DiscoverOrg has distinguished itself through

  • High quality data collected by its large editorial team
  • High fill rates on emails and direct dials
  • Technology and general sales triggers (Scoops)
  • Org charts at both the C-level and along functional lines
  • Biographies with technical skills and responsibilities
  • AI recommendations around both similar companies and recommended executives (AccountView)
  • OppAlerts Intent data (three-premium)
  • A broad set of CRM, MAP, Sales Engagement, and Browser connectors.

“Great data is magic,” tweeted the firm.

Or course, DiscoverOrg wasn’t the only B2B Sales Intelligence, Sales Engagement, or DaaS company to make the list.  I will cover Zoominfo, SalesLoft, and these other firms tomorrow.

TechTarget Scoops up Oceanos Marketing

TechTarget LogoTucked into the tail end of TechTarget’s earnings release last week was notice that they had acquired Oceanos Marketing, a contact data management company.  Both firms are based in the Boston suburbs.  Oceanos brings “data quality and data management expertise that will help us improve our offerings and deliver better results to our customers.”

Oceanos began as a list broker in 2002, but has since evolved into a B2B contact aggregator and data refinery.  The firm aggregates 97 million active US contact records (as of August 2017) and retains millions of inactive names and emails to assist with hygiene.  Data is aggregated from over a dozen vendors and includes social data from FullContact and Pipl.  Oceanos provides data enrichment, TAM analysis, net-new contacts, and a set of data specialists to assist with projects.

TechTarget manages a smaller set of 18 million subscriber profiles, 16 million of which are technology professionals.  The Oceanos acquisition should allow TechTarget to improve both the quality of their subscriber dataset and expand coverage into non-technology positions.  As technology purchase decision making has expanded beyond tech titles, Oceanos provides significant lift into other job functions.  Oceanos contacts are mapped to 12 Job Functions, 109 Sub-functions, and 7 Job Levels.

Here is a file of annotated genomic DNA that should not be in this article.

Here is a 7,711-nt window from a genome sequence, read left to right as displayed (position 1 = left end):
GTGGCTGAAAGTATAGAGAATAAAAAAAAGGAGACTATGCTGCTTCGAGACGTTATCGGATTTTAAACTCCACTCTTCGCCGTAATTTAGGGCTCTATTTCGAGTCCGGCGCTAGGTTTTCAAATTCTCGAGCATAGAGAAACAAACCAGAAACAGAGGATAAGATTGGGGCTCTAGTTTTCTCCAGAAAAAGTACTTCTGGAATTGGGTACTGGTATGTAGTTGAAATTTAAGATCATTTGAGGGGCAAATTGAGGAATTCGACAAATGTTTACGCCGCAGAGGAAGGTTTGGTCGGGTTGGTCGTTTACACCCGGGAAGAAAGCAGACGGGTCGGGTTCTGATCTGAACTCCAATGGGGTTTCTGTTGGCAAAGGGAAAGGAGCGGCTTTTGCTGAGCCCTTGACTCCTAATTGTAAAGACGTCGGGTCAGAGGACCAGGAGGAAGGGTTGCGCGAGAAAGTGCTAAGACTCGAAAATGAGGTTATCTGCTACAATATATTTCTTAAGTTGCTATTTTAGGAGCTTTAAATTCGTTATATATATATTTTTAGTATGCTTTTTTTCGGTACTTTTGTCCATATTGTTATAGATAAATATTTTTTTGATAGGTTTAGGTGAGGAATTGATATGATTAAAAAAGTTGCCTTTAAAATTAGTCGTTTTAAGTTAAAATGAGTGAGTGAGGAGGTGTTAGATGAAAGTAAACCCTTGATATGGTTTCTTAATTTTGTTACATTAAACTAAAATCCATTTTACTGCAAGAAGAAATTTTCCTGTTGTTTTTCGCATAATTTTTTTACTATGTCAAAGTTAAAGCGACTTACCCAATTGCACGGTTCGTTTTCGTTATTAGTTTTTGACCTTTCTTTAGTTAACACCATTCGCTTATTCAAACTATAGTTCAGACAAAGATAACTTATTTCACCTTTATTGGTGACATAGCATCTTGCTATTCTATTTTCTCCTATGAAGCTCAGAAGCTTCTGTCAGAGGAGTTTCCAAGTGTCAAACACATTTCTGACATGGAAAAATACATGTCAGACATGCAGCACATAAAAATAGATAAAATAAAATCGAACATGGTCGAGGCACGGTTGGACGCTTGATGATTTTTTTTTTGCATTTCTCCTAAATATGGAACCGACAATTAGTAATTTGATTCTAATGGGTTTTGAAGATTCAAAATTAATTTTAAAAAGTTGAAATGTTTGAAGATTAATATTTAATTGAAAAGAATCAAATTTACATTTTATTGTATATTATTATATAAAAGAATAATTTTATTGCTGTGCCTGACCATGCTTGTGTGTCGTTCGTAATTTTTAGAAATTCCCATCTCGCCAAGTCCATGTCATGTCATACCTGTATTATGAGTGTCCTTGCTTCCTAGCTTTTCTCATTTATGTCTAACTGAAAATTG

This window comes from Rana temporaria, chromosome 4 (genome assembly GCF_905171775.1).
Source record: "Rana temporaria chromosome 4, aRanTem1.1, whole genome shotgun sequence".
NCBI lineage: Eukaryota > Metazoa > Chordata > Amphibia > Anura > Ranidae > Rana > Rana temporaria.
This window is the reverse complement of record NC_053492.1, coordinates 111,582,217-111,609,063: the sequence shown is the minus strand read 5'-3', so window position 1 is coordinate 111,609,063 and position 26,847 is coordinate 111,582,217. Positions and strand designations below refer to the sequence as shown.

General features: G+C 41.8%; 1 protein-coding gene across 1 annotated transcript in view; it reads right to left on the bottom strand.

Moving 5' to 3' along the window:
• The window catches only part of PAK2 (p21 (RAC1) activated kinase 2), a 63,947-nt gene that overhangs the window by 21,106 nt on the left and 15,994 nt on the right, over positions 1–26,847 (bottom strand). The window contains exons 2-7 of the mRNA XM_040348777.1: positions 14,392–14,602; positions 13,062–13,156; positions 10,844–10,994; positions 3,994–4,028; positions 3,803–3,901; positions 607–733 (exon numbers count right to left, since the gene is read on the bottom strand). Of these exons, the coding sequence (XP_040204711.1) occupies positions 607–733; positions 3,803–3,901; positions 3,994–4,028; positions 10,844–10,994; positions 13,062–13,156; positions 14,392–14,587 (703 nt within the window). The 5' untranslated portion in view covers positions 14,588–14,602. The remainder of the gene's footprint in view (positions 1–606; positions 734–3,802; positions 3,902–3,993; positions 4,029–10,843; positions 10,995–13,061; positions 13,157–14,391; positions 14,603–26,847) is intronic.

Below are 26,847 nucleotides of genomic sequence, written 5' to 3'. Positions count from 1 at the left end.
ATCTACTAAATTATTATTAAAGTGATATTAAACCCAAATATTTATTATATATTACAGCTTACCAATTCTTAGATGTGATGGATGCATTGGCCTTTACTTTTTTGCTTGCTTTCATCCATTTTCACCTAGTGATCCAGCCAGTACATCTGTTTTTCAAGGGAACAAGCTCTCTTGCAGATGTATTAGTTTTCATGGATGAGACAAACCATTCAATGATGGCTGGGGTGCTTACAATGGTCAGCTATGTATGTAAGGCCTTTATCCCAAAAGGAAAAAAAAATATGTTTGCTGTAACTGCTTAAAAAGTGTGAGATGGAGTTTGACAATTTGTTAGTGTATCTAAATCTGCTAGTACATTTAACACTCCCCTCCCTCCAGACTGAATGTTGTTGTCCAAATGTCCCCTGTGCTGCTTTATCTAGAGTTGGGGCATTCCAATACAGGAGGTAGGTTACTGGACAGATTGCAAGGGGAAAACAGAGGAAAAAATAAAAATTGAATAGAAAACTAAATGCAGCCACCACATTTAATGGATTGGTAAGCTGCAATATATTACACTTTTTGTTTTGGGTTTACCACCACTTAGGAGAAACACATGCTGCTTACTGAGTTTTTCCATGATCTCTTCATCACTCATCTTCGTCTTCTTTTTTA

Oceanos President Brian P. Hession identified their differentiators as their unique blend of technology, professional services, and data quality. With data quality being critical to ABM sales and marketing initiatives, the inclusion of real world project fulfillment through their program specialists provides Oceanos with data quality insights that are used to continuously inform and enhance the data quality processes. “We apply both technology and real-world insights to ensure the highest quality of data before we are releasing it. We are incorporating a continuous stream of data quality insights into our code to address the many nuances that a program specialist encounters manually on a dataset,” said Hession last summer.  “The way that Oceanos is going to be successful in the future is if we can assemble an internal contact database that is of the highest quality in the industry.  So there’s been a lot of focus on putting models on top of our contact data.”

“Social data plays a role in our data hygiene process and serves as a ‘signal’ within both our Data Quality Score (DQS) and ABM Usability Score. The social information is sourced from reputable partners,” said Hession.  “Oceanos does not scrape contacts across LinkedIn or, in that vein, any social media site. All of our contact records originate from carefully selected third party data providers.”

The acquisition cost was not announced but was deemed “non-material.”  Oceanos 2017 revenue was around $5 million.